The linear regression analyses were carried out to provide a statistical model for prediction flame spread speed if structural parameters changed. The below linear equation defined as:

Rl30 = .037A - .153W - .031T + 1.043 (1)

Where R30= flame spread speed for specimens at first 30cm, A: air permeability (mm/s), W: weight per unit area (kg/m2), T: thickness (mm).

ANOVA analyses for confirmation linearity of model was significant at 99% confidence level (P-Value<0.00).

Various researchers have suggested that final inches of the fabrics burn faster than the initial inches and Ozcan suggested a linear regression model for this concept as follows:

R60 =-4.165 + 0.580 R30 +1.877 Rw+ .0623 ignition time

R60= flame spread speed for specimens at 60cm, R30= flame spread speed for specimens at first 30cm, Rw= flame spread speed widthwise [11].

Figure 1: The ratio of flame spread speed at 60 centimeter to flame spread speed at 30 centimeter.


As it has been shown in Figure 1 the ratio of flame spread speed at 60 centimeter to flame spread speed at 30 centimeter changed with the changing of parameters (weft yarn density or weight per unit area, etc). Therefore the following model has been suggested for flame spread speed at 60 centimeter:

R60=1.02R30+0.42A-1.63W-0.016 (2)

Garment burning simulation

Table 6: The result of MANOVA for simulated model.


The effect of weft yarn density and glass barrier yarn: In this part the effect of yarn density and glass barrier yarn were studied using MANOVA method and the result were shown in Table 6. As it is considered glass barrier yarn has significant effect at 98% confidence level on Extend of spread of flame and at 95% confidence level on Glowing spread speed. With increasing the number of glass yarn barriers the values of extend of spread of flame and glowing spread speed decreased but glass barrier yarn has no effect on ease of extinction. From this result and with regard to the result of flame spread speed that glass barrier yarn didn’t have any effect on it, it can be concluded that in situation that there is not flame and the heat evolution is low the barrier has desired effect that it will be achieved by finishing cotton with flame retardant material or using flame resistance yarn, and then not only the flame retardant fabric will be produced but also the heat transfer properties of fabrics reach optimize situation. Eight and four glass yarn have minimum value for extend of spread of flame and glowing spread speed and zero and one glass yarn has maximum value.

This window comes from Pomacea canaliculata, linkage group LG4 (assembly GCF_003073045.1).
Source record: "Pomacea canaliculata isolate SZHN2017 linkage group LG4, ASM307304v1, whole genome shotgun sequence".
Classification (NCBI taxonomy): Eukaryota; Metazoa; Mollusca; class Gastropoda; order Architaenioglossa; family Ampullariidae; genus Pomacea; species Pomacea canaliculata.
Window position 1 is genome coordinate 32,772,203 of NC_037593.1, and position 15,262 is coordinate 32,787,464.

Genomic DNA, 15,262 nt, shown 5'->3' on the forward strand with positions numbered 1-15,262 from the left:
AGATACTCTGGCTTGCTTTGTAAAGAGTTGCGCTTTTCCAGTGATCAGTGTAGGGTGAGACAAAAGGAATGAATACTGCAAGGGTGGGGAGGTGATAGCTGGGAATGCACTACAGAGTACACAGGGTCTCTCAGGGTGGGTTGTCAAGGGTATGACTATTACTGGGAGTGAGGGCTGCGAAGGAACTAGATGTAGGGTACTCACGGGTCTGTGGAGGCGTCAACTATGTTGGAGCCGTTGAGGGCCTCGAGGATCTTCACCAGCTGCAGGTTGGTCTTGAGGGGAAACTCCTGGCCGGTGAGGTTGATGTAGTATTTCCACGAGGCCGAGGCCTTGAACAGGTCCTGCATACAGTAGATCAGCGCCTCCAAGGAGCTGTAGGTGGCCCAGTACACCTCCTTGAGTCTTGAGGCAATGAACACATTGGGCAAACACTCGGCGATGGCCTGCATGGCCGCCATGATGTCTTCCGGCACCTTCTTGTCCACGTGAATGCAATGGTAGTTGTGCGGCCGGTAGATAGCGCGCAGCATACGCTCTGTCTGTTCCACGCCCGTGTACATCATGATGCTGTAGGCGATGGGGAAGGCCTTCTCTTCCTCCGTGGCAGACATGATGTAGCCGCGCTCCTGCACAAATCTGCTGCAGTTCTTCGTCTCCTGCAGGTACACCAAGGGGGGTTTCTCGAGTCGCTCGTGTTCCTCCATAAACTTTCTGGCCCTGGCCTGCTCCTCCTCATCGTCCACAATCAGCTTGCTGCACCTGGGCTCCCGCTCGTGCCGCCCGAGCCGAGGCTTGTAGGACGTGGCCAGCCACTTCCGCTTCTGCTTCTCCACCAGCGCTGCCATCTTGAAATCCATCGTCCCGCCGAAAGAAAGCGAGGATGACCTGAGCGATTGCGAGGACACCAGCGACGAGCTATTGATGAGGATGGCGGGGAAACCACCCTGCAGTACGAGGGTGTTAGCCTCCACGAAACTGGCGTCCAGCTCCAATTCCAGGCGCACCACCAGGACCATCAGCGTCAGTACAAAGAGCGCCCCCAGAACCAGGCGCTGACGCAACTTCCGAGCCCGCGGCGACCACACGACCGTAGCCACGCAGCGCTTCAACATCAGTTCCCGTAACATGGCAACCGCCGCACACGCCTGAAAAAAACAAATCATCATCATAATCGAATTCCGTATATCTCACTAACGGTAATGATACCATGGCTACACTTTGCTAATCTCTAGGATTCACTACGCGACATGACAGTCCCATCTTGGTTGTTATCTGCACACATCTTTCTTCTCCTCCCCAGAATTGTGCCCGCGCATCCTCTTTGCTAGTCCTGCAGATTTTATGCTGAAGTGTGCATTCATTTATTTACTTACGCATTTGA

Figure 2: Glowing propagation in contact with barrier.


Figure 3: The effect of barrier on the glowing propagation.